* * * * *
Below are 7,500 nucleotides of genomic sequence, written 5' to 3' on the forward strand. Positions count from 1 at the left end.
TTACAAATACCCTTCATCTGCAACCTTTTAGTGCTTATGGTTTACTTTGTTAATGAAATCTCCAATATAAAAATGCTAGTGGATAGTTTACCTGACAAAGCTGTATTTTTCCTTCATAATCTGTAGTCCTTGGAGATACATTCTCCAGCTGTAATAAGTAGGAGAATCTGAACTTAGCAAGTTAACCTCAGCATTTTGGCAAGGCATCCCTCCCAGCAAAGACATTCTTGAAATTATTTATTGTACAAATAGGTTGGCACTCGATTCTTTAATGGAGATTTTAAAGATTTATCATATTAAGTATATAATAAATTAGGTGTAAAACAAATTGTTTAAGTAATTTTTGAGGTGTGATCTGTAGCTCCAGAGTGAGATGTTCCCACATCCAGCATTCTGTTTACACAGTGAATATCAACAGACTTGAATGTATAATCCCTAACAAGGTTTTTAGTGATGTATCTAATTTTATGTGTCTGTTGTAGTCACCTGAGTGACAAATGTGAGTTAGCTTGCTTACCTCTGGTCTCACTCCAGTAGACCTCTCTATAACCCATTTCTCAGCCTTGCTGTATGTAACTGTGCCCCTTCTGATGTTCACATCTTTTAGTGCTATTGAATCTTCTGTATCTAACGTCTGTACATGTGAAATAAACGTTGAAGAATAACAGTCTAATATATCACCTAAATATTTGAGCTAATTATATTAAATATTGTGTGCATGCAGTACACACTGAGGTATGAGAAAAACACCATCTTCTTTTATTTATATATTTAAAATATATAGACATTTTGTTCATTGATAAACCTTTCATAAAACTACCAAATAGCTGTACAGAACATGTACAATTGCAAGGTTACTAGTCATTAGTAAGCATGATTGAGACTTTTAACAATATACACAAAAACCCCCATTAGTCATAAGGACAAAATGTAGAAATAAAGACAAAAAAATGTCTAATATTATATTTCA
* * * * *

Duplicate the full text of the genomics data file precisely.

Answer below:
Below are 7,500 nucleotides of genomic sequence, written 5' to 3' on the forward strand. Positions count from 1 at the left end.
TTACAAATACCCTTCATCTGCAACCTTTTAGTGCTTATGGTTTACTTTGTTAATGAAATCTCCAATATAAAAATGCTAGTGGATAGTTTACCTGACAAAGCTGTATTTTTCCTTCATAATCTGTAGTCCTTGGAGATACATTCTCCAGCTGTAATAAGTAGGAGAATCTGAACTTAGCAAGTTAACCTCAGCATTTTGGCAAGGCATCCCTCCCAGCAAAGACATTCTTGAAATTATTTATTGTACAAATAGGTTGGCACTCGATTCTTTAATGGAGATTTTAAAGATTTATCATATTAAGTATATAATAAATTAGGTGTAAAACAAATTGTTTAAGTAATTTTTGAGGTGTGATCTGTAGCTCCAGAGTGAGATGTTCCCACATCCAGCATTCTGTTTACACAGTGAATATCAACAGACTTGAATGTATAATCCCTAACAAGGTTTTTAGTGATGTATCTAATTTTATGTGTCTGTTGTAGTCACCTGAGTGACAAATGTGAGTTAGCTTGCTTACCTCTGGTCTCACTCCAGTAGACCTCTCTATAACCCATTTCTCAGCCTTGCTGTATGTAACTGTGCCCCTTCTGATGTTCACATCTTTTAGTGCTATTGAATCTTCTGTATCTAACGTCTGTACATGTGAAATAAACGTTGAAGAATAACAGTCTAATATATCACCTAAATATTTGAGCTAATTATATTAAATATTGTGTGCATGCAGTACACACTGAGGTATGAGAAAAACACCATCTTCTTTTATTTATATATTTAAAATATATAGACATTTTGTTCATTGATAAACCTTTCATAAAACTACCAAATAGCTGTACAGAACATGTACAATTGCAAGGTTACTAGTCATTAGTAAGCATGATTGAGACTTTTAACAATATACACAAAAACCCCCATTAGTCATAAGGACAAAATGTAGAAATAAAGACAAAAAAATGTCTAATATTATATTTCA